Skip to comments.BlackBerry Service Faces Shutdown
Posted on 12/16/2005 7:41:36 AM PST by governsleastgovernsbest
The BlackBerry service, based on the handheld e-mail device that has become a must-have tool for the business elite, could be shutdown in the United States after a bitter legal battle over a key patent.
This week, NTP, a small firm that holds a crucial patent that allows e-mails to be sent to mobile devices, announced a licence agreement with Visto Corp - an arch-rival of Research In Motion. (RIM), the company that created the BlackBerry. The announcement could put further pressure on RIM to settle a patent claim from NTP which could be worth up to $1 billion (£565 million), or face having its service shut down altogether.
With neither side apparently prepared to concede any ground, the dispute seems set to continue. "It sounds like a little bit of Russian roulette," Carl Tobias, a law professor at University of Richmond, told AP.
Visto has also took out a legal writ against Microsoft, accusing the company of infringing patents. Visto said it is seeking a permanent injunction to stop Microsoft from "misappropriating" technology developed nearly ten years ago by Visto and its co-founder.
To avoid similar litigation, RIM competitors including Nokia and Good Technology have drawn up licence agreements with NTP, which is based in Arlington, Virginia. In addition to signing its deal with Visto, NTP bought a stake in the company, which licences its mobile e-mail technology to Sprint Nextel and Vodafone, the British-based telecoms company.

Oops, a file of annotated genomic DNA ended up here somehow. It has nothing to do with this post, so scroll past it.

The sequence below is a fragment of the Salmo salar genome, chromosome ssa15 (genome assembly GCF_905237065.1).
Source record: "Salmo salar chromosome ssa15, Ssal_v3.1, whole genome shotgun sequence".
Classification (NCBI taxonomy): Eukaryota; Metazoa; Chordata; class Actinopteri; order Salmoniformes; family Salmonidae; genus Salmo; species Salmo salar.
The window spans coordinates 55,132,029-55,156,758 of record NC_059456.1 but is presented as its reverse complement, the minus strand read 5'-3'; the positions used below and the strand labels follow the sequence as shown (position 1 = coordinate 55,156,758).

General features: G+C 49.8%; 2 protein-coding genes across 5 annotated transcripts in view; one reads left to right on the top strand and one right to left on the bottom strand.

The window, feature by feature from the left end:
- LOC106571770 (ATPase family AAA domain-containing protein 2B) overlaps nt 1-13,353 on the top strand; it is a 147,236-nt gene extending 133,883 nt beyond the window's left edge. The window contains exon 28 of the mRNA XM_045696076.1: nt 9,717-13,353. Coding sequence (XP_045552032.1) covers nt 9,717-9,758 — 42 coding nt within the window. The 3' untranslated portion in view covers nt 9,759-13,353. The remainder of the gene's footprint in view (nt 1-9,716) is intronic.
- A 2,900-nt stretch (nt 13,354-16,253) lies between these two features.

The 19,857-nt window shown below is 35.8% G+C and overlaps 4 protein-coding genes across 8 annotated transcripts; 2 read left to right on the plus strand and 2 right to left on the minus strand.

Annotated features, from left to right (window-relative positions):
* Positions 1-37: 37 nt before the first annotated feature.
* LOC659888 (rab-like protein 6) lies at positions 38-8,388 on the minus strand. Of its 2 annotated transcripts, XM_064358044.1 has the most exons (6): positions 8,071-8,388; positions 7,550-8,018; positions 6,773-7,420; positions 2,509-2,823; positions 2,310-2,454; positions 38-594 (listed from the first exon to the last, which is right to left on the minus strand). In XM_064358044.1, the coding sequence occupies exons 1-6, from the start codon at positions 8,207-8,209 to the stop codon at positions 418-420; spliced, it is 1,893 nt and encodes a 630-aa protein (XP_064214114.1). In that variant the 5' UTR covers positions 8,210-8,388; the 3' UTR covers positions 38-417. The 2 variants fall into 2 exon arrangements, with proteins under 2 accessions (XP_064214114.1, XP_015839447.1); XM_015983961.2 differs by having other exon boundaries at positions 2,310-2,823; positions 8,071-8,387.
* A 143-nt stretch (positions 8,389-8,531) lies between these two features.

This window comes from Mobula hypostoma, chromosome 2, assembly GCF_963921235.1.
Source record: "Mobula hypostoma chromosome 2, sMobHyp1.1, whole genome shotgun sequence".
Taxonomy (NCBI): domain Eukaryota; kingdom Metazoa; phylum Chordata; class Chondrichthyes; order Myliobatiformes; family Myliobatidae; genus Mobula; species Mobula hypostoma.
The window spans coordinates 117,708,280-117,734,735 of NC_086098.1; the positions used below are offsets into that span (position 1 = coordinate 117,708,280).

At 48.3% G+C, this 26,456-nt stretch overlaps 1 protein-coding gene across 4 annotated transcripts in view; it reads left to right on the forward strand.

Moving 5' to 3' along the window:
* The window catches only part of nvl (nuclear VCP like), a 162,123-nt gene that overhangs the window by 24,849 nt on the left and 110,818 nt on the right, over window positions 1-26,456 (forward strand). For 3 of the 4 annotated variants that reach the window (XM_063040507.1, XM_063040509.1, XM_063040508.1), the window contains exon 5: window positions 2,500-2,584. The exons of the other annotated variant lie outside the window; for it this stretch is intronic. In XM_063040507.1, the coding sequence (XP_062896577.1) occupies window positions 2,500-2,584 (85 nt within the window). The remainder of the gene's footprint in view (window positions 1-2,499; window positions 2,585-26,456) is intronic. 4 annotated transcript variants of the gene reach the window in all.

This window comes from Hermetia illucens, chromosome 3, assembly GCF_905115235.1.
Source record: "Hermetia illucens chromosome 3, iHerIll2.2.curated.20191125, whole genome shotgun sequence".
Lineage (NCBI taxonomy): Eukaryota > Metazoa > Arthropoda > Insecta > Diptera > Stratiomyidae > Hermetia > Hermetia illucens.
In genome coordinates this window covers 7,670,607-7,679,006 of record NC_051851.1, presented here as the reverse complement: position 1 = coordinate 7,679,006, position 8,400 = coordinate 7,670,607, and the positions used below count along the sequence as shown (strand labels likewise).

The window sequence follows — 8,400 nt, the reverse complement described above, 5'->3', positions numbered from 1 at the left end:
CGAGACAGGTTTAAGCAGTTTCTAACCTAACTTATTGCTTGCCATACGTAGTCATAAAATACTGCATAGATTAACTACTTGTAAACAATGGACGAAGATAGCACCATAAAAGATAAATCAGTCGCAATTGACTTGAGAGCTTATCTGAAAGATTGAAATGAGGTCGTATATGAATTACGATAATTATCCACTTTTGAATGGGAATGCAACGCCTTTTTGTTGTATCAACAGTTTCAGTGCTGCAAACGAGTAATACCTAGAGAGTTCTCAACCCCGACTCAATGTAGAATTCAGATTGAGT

If a court orders a shutdown of BlackBerry's service, it is likely to give users just 30 days' notice to switch to other devices.
In the meantime, RIM's share price has plunged 21 per cent this year amid growing concerns from users. RIM has 3.65 million BlackBerry subscribers, most of them in the United States. Competitors such as Nokia and Palm are already looking to grab sales from the market leader.
A federal jury in Richmond backed NTP's patent claim in 2002. Since then, RIMs appeals have failed and a $450 million settlement has unravelled. RIM is now relying on separate proceedings by the US patent office, which has preliminarily rejected the patents at issue, but is awaiting a court decision.
James Wallace, a lawyer for NTP, says he plans to argue in federal court in Virginia that these deals show there are available options for customers in the event of an injunction against RIM.
Although some industry observers believe NTP has no financial incentives to force a shutdown, lawyers for the company have claimed otherwise.
"I understand that theory, and when BlackBerry was the only game in town, there was a certain logic to it," Mr Wallace said.
Mark Guibert, vice president of corporate marketing for RIM, said that he thinks most people will see through Vistos "timing and rhetoric."
"This is a small player looking for free publicity through a last-minute licence with undisclosed terms for patents that have been rejected by the patent office," he said.
Meanwhile, customers have complained of being left in the dark over the future of the BlackBerry service.
Officials with Northwest Airlines were worried enough to demand a recent meeting with RIM.